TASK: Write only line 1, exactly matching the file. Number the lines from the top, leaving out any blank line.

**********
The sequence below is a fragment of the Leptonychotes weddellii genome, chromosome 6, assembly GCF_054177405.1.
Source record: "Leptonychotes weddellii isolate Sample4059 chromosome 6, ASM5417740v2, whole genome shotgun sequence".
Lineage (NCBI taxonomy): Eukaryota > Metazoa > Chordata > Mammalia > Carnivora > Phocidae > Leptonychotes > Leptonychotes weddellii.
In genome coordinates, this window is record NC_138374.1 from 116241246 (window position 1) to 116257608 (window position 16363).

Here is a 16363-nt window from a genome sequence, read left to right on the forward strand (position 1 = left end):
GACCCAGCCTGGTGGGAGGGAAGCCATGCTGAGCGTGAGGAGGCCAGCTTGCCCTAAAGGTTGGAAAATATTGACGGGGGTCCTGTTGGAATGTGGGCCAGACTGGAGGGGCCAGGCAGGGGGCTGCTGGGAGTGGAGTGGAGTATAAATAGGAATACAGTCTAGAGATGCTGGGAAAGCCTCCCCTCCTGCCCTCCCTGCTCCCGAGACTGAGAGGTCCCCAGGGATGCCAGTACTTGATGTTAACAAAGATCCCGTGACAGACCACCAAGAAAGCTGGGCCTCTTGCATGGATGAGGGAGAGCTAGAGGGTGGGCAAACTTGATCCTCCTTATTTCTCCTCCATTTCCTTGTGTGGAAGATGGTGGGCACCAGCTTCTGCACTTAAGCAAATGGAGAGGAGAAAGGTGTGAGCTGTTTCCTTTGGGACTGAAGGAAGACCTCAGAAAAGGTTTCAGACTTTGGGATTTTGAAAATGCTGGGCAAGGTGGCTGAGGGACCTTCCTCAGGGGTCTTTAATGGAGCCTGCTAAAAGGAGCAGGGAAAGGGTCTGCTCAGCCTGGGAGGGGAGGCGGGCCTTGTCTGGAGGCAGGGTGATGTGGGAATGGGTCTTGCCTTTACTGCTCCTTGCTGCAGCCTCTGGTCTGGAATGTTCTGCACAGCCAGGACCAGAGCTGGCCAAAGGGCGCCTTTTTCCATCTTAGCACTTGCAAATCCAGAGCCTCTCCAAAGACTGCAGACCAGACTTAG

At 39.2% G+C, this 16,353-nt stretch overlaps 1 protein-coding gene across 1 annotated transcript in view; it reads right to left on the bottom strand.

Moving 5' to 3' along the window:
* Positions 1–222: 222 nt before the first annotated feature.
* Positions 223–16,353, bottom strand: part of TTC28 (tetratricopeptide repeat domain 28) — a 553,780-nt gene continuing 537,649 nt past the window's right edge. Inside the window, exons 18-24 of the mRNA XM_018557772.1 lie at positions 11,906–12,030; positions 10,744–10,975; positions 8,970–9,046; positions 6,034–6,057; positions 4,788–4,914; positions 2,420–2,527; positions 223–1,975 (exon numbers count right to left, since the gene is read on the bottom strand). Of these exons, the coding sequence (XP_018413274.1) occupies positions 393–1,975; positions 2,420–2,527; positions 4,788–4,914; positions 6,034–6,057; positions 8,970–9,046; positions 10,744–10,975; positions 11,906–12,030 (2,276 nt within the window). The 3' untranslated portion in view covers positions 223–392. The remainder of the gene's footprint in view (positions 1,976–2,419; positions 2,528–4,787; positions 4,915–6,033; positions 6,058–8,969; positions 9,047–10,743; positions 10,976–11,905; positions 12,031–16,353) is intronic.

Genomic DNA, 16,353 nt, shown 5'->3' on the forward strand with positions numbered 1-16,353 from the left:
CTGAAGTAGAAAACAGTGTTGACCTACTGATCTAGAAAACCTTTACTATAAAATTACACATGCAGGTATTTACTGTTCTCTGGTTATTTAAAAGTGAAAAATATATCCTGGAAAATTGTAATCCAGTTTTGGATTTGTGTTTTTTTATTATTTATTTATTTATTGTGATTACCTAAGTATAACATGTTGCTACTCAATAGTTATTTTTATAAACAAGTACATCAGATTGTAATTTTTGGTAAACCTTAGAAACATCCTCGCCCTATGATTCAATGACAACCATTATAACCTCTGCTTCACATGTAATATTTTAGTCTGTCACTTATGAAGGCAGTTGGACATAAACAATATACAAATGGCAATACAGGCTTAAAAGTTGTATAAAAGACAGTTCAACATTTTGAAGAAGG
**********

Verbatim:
The sequence below is a fragment of the Leptonychotes weddellii genome, chromosome 6, assembly GCF_054177405.1.